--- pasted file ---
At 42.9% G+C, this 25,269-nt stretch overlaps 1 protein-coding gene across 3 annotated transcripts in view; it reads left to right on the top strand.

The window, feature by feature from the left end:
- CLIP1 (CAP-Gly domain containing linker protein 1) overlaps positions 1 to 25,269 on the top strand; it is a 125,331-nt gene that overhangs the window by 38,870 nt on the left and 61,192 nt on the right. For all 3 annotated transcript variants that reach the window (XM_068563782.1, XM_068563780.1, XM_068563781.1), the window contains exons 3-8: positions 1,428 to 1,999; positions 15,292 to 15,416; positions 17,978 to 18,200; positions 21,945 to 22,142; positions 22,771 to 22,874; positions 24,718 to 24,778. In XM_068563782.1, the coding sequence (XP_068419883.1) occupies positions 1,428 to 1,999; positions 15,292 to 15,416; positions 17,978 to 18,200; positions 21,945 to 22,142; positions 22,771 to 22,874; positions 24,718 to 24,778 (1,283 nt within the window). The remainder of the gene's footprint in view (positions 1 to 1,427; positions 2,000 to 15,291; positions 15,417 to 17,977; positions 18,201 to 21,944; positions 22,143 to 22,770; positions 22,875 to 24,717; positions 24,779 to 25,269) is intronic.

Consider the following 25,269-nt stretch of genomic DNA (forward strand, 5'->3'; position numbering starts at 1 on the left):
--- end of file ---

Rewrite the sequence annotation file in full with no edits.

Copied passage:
At 42.9% G+C, this 25,269-nt stretch overlaps 1 protein-coding gene across 3 annotated transcripts in view; it reads left to right on the top strand.

The window, feature by feature from the left end:
- CLIP1 (CAP-Gly domain containing linker protein 1) overlaps positions 1 to 25,269 on the top strand; it is a 125,331-nt gene that overhangs the window by 38,870 nt on the left and 61,192 nt on the right. For all 3 annotated transcript variants that reach the window (XM_068563782.1, XM_068563780.1, XM_068563781.1), the window contains exons 3-8: positions 1,428 to 1,999; positions 15,292 to 15,416; positions 17,978 to 18,200; positions 21,945 to 22,142; positions 22,771 to 22,874; positions 24,718 to 24,778. In XM_068563782.1, the coding sequence (XP_068419883.1) occupies positions 1,428 to 1,999; positions 15,292 to 15,416; positions 17,978 to 18,200; positions 21,945 to 22,142; positions 22,771 to 22,874; positions 24,718 to 24,778 (1,283 nt within the window). The remainder of the gene's footprint in view (positions 1 to 1,427; positions 2,000 to 15,291; positions 15,417 to 17,977; positions 18,201 to 21,944; positions 22,143 to 22,770; positions 22,875 to 24,717; positions 24,779 to 25,269) is intronic.

Consider the following 25,269-nt stretch of genomic DNA (forward strand, 5'->3'; position numbering starts at 1 on the left):